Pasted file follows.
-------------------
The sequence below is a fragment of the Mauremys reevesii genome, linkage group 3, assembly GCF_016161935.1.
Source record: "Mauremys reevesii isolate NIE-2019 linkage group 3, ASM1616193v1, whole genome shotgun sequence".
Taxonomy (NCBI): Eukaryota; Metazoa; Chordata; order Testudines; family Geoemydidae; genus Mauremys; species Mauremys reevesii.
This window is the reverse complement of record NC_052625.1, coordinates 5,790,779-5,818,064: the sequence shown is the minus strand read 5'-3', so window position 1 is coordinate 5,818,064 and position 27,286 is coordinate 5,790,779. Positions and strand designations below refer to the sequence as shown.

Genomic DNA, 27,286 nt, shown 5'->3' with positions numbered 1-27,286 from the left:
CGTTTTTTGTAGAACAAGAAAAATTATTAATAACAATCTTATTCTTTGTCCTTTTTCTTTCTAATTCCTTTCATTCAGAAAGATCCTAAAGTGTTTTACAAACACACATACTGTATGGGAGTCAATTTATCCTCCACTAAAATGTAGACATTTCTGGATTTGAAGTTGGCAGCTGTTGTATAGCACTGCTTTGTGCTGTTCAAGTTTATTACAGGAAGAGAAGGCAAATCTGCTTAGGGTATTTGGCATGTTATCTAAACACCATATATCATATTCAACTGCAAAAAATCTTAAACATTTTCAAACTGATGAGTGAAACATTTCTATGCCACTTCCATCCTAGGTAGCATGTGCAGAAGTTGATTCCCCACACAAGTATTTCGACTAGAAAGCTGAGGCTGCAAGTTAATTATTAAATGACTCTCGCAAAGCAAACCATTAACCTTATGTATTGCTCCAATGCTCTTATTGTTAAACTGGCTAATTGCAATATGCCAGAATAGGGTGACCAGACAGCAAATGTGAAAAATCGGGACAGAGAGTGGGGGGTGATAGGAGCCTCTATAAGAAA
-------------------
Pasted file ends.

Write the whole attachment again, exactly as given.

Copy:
The sequence below is a fragment of the Mauremys reevesii genome, linkage group 3, assembly GCF_016161935.1.
Source record: "Mauremys reevesii isolate NIE-2019 linkage group 3, ASM1616193v1, whole genome shotgun sequence".
Taxonomy (NCBI): Eukaryota; Metazoa; Chordata; order Testudines; family Geoemydidae; genus Mauremys; species Mauremys reevesii.
This window is the reverse complement of record NC_052625.1, coordinates 5,790,779-5,818,064: the sequence shown is the minus strand read 5'-3', so window position 1 is coordinate 5,818,064 and position 27,286 is coordinate 5,790,779. Positions and strand designations below refer to the sequence as shown.

Genomic DNA, 27,286 nt, shown 5'->3' with positions numbered 1-27,286 from the left:
CGTTTTTTGTAGAACAAGAAAAATTATTAATAACAATCTTATTCTTTGTCCTTTTTCTTTCTAATTCCTTTCATTCAGAAAGATCCTAAAGTGTTTTACAAACACACATACTGTATGGGAGTCAATTTATCCTCCACTAAAATGTAGACATTTCTGGATTTGAAGTTGGCAGCTGTTGTATAGCACTGCTTTGTGCTGTTCAAGTTTATTACAGGAAGAGAAGGCAAATCTGCTTAGGGTATTTGGCATGTTATCTAAACACCATATATCATATTCAACTGCAAAAAATCTTAAACATTTTCAAACTGATGAGTGAAACATTTCTATGCCACTTCCATCCTAGGTAGCATGTGCAGAAGTTGATTCCCCACACAAGTATTTCGACTAGAAAGCTGAGGCTGCAAGTTAATTATTAAATGACTCTCGCAAAGCAAACCATTAACCTTATGTATTGCTCCAATGCTCTTATTGTTAAACTGGCTAATTGCAATATGCCAGAATAGGGTGACCAGACAGCAAATGTGAAAAATCGGGACAGAGAGTGGGGGGTGATAGGAGCCTCTATAAGAAA